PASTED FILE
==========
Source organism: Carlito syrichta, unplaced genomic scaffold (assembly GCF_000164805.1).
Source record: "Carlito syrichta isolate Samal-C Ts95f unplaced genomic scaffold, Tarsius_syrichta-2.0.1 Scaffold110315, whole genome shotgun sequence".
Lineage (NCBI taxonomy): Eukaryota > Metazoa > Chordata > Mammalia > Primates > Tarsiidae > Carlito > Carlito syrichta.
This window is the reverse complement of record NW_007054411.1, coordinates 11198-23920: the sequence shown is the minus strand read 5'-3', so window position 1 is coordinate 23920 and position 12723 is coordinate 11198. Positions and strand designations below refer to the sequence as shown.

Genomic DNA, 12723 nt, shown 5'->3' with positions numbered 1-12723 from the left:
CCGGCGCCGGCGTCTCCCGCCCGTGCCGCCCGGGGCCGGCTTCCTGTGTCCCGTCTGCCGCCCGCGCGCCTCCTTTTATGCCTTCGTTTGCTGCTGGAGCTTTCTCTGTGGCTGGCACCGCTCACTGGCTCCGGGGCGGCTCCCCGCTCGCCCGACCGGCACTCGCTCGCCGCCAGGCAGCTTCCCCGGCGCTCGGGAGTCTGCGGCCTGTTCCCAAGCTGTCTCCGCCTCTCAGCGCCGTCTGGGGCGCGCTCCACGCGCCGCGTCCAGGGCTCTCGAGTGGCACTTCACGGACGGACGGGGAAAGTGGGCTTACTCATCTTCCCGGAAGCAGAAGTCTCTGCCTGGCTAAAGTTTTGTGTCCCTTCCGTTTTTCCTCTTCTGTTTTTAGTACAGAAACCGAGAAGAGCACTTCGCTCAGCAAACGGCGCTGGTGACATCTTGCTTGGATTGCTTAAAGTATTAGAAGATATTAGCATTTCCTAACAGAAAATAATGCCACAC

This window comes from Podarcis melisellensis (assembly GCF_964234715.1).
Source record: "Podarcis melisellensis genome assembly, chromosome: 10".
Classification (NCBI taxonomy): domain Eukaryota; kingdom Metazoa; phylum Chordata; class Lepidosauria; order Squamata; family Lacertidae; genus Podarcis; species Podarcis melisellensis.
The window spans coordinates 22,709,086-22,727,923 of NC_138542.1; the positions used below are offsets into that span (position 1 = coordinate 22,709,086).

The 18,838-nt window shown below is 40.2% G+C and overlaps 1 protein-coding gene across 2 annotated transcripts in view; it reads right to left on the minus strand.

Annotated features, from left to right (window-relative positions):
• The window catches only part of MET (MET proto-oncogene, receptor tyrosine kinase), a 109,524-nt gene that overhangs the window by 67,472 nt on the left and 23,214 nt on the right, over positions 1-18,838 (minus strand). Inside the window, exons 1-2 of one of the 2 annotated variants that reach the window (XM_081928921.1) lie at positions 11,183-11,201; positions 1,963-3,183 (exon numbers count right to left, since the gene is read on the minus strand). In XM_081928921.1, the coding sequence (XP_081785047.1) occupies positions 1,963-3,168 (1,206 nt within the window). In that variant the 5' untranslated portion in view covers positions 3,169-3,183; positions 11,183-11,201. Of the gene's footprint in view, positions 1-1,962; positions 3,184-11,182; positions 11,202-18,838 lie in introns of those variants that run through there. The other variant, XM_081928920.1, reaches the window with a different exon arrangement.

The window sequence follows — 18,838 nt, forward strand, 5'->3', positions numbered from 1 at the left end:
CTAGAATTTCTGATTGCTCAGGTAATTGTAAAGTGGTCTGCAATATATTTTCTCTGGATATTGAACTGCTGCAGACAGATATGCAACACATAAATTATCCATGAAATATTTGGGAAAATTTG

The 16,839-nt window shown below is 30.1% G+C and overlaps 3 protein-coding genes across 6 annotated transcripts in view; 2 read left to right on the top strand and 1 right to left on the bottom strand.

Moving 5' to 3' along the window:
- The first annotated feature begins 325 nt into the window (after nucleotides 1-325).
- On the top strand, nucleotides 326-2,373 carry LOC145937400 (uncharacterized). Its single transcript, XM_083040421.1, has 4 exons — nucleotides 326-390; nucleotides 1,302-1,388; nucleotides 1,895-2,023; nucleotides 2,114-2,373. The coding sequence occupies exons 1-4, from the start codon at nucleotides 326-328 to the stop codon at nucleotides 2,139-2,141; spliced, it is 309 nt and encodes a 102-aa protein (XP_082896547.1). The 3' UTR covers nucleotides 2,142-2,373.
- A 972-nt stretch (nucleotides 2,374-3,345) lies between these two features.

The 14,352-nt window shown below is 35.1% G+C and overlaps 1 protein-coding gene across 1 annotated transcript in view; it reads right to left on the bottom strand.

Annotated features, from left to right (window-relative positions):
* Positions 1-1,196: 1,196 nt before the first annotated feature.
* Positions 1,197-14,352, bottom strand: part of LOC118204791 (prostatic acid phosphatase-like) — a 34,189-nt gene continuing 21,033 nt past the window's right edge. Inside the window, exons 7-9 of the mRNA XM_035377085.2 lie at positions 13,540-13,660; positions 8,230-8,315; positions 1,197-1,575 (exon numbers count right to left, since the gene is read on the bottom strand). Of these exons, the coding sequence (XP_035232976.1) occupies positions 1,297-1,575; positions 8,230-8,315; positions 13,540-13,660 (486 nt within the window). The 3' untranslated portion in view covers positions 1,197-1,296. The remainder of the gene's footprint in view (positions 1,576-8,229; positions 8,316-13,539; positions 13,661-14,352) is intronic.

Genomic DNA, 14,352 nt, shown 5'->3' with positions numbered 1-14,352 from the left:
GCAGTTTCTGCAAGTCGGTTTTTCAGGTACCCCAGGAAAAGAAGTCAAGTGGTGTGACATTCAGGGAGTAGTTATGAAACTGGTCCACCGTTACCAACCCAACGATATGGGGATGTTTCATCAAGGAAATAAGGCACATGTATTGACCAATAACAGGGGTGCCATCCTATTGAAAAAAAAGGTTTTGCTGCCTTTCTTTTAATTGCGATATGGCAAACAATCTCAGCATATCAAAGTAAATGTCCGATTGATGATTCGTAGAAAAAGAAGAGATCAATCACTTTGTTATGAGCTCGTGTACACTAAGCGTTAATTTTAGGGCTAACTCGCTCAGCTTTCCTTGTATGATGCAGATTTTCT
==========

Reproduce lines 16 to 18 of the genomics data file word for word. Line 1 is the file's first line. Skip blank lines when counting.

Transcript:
The 16,839-nt window shown below is 30.1% G+C and overlaps 3 protein-coding genes across 6 annotated transcripts in view; 2 read left to right on the top strand and 1 right to left on the bottom strand.

Moving 5' to 3' along the window:
- The first annotated feature begins 325 nt into the window (after nucleotides 1-325).